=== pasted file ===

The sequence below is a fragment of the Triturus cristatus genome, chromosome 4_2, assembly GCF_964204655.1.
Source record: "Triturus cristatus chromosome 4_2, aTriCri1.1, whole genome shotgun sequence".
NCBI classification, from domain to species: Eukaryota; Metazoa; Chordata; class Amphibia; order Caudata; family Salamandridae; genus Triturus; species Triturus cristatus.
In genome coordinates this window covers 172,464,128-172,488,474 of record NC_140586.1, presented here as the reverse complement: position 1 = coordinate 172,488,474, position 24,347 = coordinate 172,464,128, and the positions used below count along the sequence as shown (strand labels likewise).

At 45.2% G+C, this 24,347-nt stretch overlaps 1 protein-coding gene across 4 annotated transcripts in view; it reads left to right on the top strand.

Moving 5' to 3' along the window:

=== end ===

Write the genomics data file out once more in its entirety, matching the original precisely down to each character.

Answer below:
The sequence below is a fragment of the Triturus cristatus genome, chromosome 4_2, assembly GCF_964204655.1.
Source record: "Triturus cristatus chromosome 4_2, aTriCri1.1, whole genome shotgun sequence".
NCBI classification, from domain to species: Eukaryota; Metazoa; Chordata; class Amphibia; order Caudata; family Salamandridae; genus Triturus; species Triturus cristatus.
In genome coordinates this window covers 172,464,128-172,488,474 of record NC_140586.1, presented here as the reverse complement: position 1 = coordinate 172,488,474, position 24,347 = coordinate 172,464,128, and the positions used below count along the sequence as shown (strand labels likewise).

At 45.2% G+C, this 24,347-nt stretch overlaps 1 protein-coding gene across 4 annotated transcripts in view; it reads left to right on the top strand.

Moving 5' to 3' along the window: